At the first appointment, the nurse leads me back to the dressing rooms. “Choose any of the free lockers to put your clothes in,” she says. “Can I use the bathroom first?” My nerves have gotten the best of my bladder. “Yes it’s right through here.” She leads me through a waiting room filled with the cheerful clucking of other patients.
“Oh what is she here for?!”
“What kind of cancer do you have?”
“How many treatments are you having?”
“We’ve never seen you here before.”
“ A frog???”
“Don’t mind these girls,” says the nurse. “They’re regulars.
I emerge from the dressing room donned in the shear cotton hospital gown (Shouldn’t I be wearing a body suit of lead?) and the nurse leads me into the radiation room. It is filled with computers, x-ray and radiation machines, a variety of monitors, all connected by a tangle of wires. Each piece of equipment looks like another potential for error. The radiation machine is locked to a steel u-bolt in the floor by long cables. The table where I am told to lie down is fitted with stirrups and these have knee to ankle leg wraps that the nurse velcros closed around my calves. “Is this in case I try to escape?” “This is for women who have to stay here for multiple days, so they don’t fall out when they fall asleep.” Humbled, I remember my friend’s experience with cervical cancer. She was strapped into a contraption like this for three days to shrink her tumor. She is alive and well today. My ordeal will only be 11 minutes long.
The doctor decides to experiment with stainless steel seeds instead of the usual gold ones. Using a speculum, and some kind of long-barreled device, he shoots these into the crown of my vaginal cuff (this is what it is called now that there is no cervix, no pathway to a uterus). Bang bang bang! Ow! Ow! Ow! Then he inserts the tube that will hold the radioactive wire. The nurse secures this tube with a harness and straps that fit over my shoulders and shove the base of the tube against my pelvic floor. Everything hurts. The nurses and doctor chime in, “Just relax, just relax.” But my vaginal walls feel raw and inflamed, like they are being strafed with a cheese shredder every time something goes in or out. Once everything is in place, the nurse X-rays me to make sure the wire and seeds have the right relationship. She and the doctor mumble to each other. “I’m sorry Ms. Ogus,” says the doctor, “the stainless seeds are not showing up.” “Where could they go?” I ask. “Right through the vaginal cuff? Are they floating around somewhere in my abdominal cavity?” “No, no,” reassures the doctor, giving me no explanation. “We’ll try the gold seeds this time.” The team regroups, each performs his or her duty: off come the straps, out comes the tube, in goes the speculum again. Bang bang bang! “Ow Ow Ow!” again. Out comes the speculum, in goes the tube. The nurse shoves the tube, pulls the harness tight, re-X-rays. The vaginal cuff is crowned with shimmering seeds.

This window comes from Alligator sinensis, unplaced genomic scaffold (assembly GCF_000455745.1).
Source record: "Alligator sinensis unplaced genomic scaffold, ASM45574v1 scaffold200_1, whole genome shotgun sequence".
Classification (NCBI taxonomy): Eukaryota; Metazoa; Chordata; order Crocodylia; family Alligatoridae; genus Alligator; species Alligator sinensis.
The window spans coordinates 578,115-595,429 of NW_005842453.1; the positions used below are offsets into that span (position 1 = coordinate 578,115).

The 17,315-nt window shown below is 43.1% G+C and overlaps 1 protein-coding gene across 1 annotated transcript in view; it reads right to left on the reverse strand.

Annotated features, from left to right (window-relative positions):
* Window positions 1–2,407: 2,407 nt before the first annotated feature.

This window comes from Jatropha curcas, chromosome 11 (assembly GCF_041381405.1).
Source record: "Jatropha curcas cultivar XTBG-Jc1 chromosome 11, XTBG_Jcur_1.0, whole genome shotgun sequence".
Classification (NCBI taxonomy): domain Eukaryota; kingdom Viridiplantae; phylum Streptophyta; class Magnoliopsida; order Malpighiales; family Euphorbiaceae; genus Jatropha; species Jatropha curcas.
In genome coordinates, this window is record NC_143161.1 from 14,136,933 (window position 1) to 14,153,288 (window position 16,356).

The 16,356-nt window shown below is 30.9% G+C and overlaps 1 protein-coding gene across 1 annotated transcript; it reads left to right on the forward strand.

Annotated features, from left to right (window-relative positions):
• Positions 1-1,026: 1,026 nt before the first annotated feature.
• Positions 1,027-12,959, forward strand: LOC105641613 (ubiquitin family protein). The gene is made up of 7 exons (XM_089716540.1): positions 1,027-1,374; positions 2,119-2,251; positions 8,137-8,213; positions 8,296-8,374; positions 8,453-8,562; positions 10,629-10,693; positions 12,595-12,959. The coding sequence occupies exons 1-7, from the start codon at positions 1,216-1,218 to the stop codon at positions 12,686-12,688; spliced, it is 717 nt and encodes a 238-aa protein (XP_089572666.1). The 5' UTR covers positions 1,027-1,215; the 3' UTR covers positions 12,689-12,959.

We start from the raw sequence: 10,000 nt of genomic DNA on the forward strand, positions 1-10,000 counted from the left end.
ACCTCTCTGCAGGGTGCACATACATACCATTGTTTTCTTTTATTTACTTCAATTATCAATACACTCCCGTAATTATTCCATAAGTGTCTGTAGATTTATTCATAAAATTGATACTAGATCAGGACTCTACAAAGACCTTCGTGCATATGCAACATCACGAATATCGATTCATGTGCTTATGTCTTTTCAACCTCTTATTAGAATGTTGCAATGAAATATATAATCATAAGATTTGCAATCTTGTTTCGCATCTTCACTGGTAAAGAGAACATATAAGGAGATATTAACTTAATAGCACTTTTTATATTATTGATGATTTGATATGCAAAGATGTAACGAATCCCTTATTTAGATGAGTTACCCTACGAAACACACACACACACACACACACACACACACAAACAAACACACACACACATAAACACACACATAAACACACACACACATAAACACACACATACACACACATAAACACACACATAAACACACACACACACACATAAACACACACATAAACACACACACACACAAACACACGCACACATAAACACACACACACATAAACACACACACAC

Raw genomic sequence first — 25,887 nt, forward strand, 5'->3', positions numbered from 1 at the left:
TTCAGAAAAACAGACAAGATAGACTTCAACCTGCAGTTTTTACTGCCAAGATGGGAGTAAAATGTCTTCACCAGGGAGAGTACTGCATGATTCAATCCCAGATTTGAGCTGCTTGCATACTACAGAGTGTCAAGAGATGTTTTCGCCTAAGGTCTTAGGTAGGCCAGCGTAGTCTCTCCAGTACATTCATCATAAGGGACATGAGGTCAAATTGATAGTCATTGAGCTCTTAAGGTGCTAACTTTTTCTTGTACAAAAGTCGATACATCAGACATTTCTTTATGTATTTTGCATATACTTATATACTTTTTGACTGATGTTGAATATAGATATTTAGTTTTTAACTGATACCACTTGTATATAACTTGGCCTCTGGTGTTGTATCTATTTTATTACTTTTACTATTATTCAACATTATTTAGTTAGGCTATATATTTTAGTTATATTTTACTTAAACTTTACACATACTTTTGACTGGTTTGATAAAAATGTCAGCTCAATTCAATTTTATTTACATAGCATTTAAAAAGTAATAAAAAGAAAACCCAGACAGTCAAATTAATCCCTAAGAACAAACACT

They are about to irradiate me. Doom, dread, Oppenheimer, Hiroshima, Three Mile Island, Chernobyl, sloughing flesh. Marie, Pierre and their daughter Irene Curie died prematurely so I could lie here on this table, trying to prolong my life.
“Okay, now we leave you alone in here. This is the computer that controls the radiation. Somebody will be out here the whole time. If you need anything you can call us. Don’t worry.” I try to settle in, look up to a ceiling of illuminated glass panels imprinted with treetops and blue sky.